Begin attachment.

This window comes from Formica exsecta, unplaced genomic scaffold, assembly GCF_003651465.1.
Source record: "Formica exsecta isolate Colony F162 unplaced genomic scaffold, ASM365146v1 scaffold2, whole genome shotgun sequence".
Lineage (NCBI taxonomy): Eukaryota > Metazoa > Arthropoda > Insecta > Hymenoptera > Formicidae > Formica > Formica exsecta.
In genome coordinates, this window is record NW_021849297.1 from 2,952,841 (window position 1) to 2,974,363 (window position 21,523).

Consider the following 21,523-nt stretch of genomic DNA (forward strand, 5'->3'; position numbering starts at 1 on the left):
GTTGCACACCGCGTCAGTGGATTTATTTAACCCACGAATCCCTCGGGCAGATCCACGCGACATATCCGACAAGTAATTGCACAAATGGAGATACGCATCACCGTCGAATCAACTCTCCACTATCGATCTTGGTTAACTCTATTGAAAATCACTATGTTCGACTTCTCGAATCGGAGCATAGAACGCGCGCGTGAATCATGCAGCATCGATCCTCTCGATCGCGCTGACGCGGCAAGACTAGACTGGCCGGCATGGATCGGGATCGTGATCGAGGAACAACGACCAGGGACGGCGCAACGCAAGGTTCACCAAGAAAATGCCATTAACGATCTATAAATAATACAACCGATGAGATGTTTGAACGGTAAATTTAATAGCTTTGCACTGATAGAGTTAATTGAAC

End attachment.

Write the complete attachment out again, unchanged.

This window comes from Formica exsecta, unplaced genomic scaffold, assembly GCF_003651465.1.
Source record: "Formica exsecta isolate Colony F162 unplaced genomic scaffold, ASM365146v1 scaffold2, whole genome shotgun sequence".
Lineage (NCBI taxonomy): Eukaryota > Metazoa > Arthropoda > Insecta > Hymenoptera > Formicidae > Formica > Formica exsecta.
In genome coordinates, this window is record NW_021849297.1 from 2,952,841 (window position 1) to 2,974,363 (window position 21,523).

Consider the following 21,523-nt stretch of genomic DNA (forward strand, 5'->3'; position numbering starts at 1 on the left):
GTTGCACACCGCGTCAGTGGATTTATTTAACCCACGAATCCCTCGGGCAGATCCACGCGACATATCCGACAAGTAATTGCACAAATGGAGATACGCATCACCGTCGAATCAACTCTCCACTATCGATCTTGGTTAACTCTATTGAAAATCACTATGTTCGACTTCTCGAATCGGAGCATAGAACGCGCGCGTGAATCATGCAGCATCGATCCTCTCGATCGCGCTGACGCGGCAAGACTAGACTGGCCGGCATGGATCGGGATCGTGATCGAGGAACAACGACCAGGGACGGCGCAACGCAAGGTTCACCAAGAAAATGCCATTAACGATCTATAAATAATACAACCGATGAGATGTTTGAACGGTAAATTTAATAGCTTTGCACTGATAGAGTTAATTGAAC